FBI seeks to thwart cyber-attack on Ukraine
Preparations for a cyber-attack on Ukraine have been thwarted by the FBI.
It seized a website that was helping communicate with home routers infected with malware that would carry out the digital bombardment.
More than 500,000 routers in 54 countries had been infected by the "dangerous" malware and the FBI is now trying to clean up infected machines.
The Kremlin has denied an allegation by Ukraine that Russia was planning a cyber-attack on the country.
A key step in thwarting the attack came on 23 May when a US court ordered website registrar Verisign to hand over control of the ToKnowAll.com domain to the FBI.
Infected machines regularly contacted that domain to update the malware with which they were infected.
By taking control of the domain, the FBI will be able to log the location of infected machines and co-ordinate efforts to clean them up.
A state-sponsored group known as Sofacy/Fancy Bear has been identified as both developing the malware and preparing the attack.
"This operation is the first step in the disruption of a botnet that provides the Sofacy actors with an array of capabilities that could be used for a variety of malicious purposes," said John Demers, assistant attorney general for National Security, in a statement.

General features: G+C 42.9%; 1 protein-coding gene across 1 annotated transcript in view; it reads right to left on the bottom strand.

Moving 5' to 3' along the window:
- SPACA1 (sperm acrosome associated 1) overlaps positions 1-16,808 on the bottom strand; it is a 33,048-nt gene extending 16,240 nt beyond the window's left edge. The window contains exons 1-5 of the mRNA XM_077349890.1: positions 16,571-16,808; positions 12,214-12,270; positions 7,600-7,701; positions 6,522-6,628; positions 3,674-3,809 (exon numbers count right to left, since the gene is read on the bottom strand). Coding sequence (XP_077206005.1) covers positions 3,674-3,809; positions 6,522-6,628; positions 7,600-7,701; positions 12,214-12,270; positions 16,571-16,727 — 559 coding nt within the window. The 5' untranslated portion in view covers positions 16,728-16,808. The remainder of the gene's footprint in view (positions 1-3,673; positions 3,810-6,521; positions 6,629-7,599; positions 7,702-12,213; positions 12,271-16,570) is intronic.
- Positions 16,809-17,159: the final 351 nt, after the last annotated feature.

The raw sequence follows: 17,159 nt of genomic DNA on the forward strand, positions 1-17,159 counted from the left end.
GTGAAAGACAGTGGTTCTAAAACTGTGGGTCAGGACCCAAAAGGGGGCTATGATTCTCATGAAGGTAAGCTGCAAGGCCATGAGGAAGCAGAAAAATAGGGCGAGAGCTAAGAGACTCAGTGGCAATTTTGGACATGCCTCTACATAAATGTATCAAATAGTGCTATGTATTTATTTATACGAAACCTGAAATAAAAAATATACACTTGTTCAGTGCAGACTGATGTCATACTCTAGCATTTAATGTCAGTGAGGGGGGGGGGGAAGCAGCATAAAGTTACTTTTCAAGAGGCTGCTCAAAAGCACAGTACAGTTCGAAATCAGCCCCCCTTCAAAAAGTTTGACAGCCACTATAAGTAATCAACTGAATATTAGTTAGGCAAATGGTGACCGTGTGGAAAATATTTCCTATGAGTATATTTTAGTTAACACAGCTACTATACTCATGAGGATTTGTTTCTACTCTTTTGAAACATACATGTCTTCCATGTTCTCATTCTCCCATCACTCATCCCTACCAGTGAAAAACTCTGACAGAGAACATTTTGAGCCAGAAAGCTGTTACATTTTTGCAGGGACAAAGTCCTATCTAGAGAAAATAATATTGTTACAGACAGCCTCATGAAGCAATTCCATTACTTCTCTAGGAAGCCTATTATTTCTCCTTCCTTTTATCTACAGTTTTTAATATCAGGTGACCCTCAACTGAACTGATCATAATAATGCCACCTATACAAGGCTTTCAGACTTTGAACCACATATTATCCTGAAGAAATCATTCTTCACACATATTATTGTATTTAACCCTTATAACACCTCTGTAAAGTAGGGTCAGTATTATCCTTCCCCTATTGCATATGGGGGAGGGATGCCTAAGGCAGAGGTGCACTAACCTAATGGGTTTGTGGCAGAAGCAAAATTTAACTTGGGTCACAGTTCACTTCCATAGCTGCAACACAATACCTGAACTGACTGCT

Details of the preparation were shared by Cisco's Talos security team which said it had been monitoring the "advanced, state-sponsored" attack for months. In a blog it said malware, which it dubbed VPNFilter, used several sophisticated methods to compromise routers.
In particular, it said, the malicious software had been coded to survive even when infected devices were turned off and on. In the past, infected devices have only needed a reboot to remove the malicious code.
Cisco added that the malware included a "kill" command that would render devices unusable if it were used.
In all, 14 models of home routers made by Linksys, Mikrotik, Negear and Qnap were targeted by the malware. Cisco said it had seen widespread scans seeking out routers with known vulnerabilities that the malware could exploit.
Cleaning out the infection involves returning devices to their initial factory settings. Users are also being urged to update the firmware on their router to remove vulnerabilities exploited by the malware.
Cisco said it went public with the information it had gathered because earlier this month it saw a sudden spike in scanning and a particular focus on home routers in Ukraine. The VPNFilter code shares some similarities with the Black Energy malware used in attacks on Ukraine's power grid.
The target of the expected attack is not clear but Reuters suggested the network of infected machines could be used to cause disruption on Saturday when the Champions League final is played in Kiev.